Browse Exhibits (2 total)

A Collection of Very Valuable and Scarce Pieces Relating to the Last Plague in the Year 1665

A Collection of Very Valuable and Scarce Pieces Relating to the last Plague in the Year 1665 (London, 1721) is a book which includes a collection of documents relating to the plague in London.  This book was used to help prevent future diseases from being as destructive as the plague was in London during the late-sixteenth and seventeenth centuries.  The first chapter includes orders made by the Mayor Lord of London that were meant to help prevent the spread of disease.  This section includes instructions on when to report illness, how to handle sick patients and their belongings, as well as other orders the Mayor believed would be effective in containing the spread of disease.  The second section of the book includes personal accounts from Dr. Hodges on different symptoms as well as his experiences with the disease. The third section presents remedies and possible cures for the plague.  The book also includes the weekly bills of mortality for three different bouts of plague that hit London.  The final part of this book includes an account of the Plague of 1665 in Italy.  This book is a compilation of different documents on how to handle disease.



New England's Prospect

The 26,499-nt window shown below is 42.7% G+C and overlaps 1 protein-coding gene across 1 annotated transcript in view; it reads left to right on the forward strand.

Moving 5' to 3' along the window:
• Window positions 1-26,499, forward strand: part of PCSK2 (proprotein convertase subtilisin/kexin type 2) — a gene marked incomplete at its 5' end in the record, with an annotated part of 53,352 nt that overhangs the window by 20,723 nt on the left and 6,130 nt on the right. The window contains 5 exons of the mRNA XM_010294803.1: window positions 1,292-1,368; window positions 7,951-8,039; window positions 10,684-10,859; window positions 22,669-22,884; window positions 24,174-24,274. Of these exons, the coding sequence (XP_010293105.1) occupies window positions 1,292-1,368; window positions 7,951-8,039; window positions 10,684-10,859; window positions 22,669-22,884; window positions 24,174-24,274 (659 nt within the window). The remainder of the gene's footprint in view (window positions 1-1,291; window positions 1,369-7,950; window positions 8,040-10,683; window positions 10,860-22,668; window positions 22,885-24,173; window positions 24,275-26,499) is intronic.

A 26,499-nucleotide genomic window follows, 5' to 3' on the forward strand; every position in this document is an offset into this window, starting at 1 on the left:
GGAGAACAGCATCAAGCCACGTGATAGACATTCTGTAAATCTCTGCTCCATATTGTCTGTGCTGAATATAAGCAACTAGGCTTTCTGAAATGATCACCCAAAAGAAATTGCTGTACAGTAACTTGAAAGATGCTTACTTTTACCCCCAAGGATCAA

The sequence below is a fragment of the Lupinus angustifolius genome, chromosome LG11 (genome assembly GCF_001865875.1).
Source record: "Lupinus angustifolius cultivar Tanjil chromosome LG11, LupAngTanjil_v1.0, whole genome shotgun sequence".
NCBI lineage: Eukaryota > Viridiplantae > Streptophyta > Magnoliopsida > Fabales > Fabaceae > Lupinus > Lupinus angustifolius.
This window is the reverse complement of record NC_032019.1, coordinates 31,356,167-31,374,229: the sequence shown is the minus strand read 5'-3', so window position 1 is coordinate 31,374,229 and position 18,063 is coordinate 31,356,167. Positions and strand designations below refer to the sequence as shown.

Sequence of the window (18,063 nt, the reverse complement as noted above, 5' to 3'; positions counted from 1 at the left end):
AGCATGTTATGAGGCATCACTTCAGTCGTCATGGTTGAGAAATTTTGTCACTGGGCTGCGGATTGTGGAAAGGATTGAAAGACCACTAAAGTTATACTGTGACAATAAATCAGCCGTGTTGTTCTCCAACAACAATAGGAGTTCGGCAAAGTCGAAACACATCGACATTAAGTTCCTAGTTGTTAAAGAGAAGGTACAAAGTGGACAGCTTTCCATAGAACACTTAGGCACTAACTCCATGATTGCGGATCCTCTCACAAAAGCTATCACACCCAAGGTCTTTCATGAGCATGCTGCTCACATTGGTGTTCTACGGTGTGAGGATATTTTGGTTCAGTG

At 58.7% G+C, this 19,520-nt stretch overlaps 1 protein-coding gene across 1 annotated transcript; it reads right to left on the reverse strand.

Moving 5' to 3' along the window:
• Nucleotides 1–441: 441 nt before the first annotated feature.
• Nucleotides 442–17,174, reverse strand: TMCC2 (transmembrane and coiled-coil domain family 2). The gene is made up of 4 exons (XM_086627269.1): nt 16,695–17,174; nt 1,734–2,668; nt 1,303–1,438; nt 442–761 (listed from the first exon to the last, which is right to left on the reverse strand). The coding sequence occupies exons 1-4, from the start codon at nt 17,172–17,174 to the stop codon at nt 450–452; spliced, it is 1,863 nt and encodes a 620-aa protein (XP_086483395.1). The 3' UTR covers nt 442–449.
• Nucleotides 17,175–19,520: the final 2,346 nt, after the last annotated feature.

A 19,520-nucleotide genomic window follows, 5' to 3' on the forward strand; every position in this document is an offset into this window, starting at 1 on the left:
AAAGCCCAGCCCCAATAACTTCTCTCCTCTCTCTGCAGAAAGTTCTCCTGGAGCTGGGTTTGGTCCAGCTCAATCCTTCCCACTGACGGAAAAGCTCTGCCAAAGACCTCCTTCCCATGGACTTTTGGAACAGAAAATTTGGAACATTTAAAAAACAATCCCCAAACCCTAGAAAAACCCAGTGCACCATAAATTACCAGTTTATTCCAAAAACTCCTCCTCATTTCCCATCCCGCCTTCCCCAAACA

This exhibit looks at the book New England's Prospect by William Wood.  The book itself was written as a travel guide in 1635 for anyone that might be interested in traveling the northeastern United States.  It gives some information on weather, animals, fruits, herbs, and Native Americans.  The focus of the first half of the book centers on the wildlife and environment of the northeastern United States.  Wood describes what herbs are good to eat, as well as when it is the best time to hunt dear.  He then goes into detail on each individual town, and even gives some insight into a number of Native American communities.  In the second part, Wood gives some insight into Native American language and tradition.  Wood takes the time to look at each individual tribe, as well as their traditions, political structures, and religious practices.  In the last few pages, Wood offers a number of translations so as to improve the travelers’ ability to interact with the indigenous peoples. It gives the reader a large amount of information and assumes that they have no background in the region before opening the book.  However, New England’s Prospect differs from a normal piece of travel writing in a number of ways.  Firstly, it assumes that the reader has the intention of going to New England and actually utilizing the text as a guide.  Secondly, it gives almost no personal background and insight throughout the text.  While Wood does mention a select number of anecdotes, he does not couch the text in story. In many ways, it is written like a contemporary travel guide, such as Lonely Planet.

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